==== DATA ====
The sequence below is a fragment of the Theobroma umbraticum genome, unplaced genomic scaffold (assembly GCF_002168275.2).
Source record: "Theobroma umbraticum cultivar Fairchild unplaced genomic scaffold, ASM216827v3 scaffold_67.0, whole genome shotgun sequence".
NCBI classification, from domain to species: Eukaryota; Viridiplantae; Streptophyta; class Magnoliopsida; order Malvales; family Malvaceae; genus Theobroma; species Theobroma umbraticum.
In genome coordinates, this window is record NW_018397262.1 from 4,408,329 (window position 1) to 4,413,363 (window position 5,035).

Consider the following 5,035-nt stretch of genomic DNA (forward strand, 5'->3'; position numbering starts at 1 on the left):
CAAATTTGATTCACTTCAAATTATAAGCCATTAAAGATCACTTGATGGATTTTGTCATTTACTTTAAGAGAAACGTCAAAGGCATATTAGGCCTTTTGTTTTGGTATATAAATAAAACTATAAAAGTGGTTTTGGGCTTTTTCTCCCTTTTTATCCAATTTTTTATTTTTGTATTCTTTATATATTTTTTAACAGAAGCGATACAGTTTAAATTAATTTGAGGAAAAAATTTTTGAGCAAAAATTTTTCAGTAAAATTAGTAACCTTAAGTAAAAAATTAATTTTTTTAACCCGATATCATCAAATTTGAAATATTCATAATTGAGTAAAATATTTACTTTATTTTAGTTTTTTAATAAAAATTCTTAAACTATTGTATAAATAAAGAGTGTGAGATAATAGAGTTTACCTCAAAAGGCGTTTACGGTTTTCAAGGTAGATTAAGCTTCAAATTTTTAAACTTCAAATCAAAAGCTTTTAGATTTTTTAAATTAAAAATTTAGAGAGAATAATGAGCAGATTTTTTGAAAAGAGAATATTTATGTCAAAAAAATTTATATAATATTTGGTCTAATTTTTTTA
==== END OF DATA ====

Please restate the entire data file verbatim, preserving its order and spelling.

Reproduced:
The sequence below is a fragment of the Theobroma umbraticum genome, unplaced genomic scaffold (assembly GCF_002168275.2).
Source record: "Theobroma umbraticum cultivar Fairchild unplaced genomic scaffold, ASM216827v3 scaffold_67.0, whole genome shotgun sequence".
NCBI classification, from domain to species: Eukaryota; Viridiplantae; Streptophyta; class Magnoliopsida; order Malvales; family Malvaceae; genus Theobroma; species Theobroma umbraticum.
In genome coordinates, this window is record NW_018397262.1 from 4,408,329 (window position 1) to 4,413,363 (window position 5,035).

Consider the following 5,035-nt stretch of genomic DNA (forward strand, 5'->3'; position numbering starts at 1 on the left):
CAAATTTGATTCACTTCAAATTATAAGCCATTAAAGATCACTTGATGGATTTTGTCATTTACTTTAAGAGAAACGTCAAAGGCATATTAGGCCTTTTGTTTTGGTATATAAATAAAACTATAAAAGTGGTTTTGGGCTTTTTCTCCCTTTTTATCCAATTTTTTATTTTTGTATTCTTTATATATTTTTTAACAGAAGCGATACAGTTTAAATTAATTTGAGGAAAAAATTTTTGAGCAAAAATTTTTCAGTAAAATTAGTAACCTTAAGTAAAAAATTAATTTTTTTAACCCGATATCATCAAATTTGAAATATTCATAATTGAGTAAAATATTTACTTTATTTTAGTTTTTTAATAAAAATTCTTAAACTATTGTATAAATAAAGAGTGTGAGATAATAGAGTTTACCTCAAAAGGCGTTTACGGTTTTCAAGGTAGATTAAGCTTCAAATTTTTAAACTTCAAATCAAAAGCTTTTAGATTTTTTAAATTAAAAATTTAGAGAGAATAATGAGCAGATTTTTTGAAAAGAGAATATTTATGTCAAAAAAATTTATATAATATTTGGTCTAATTTTTTTA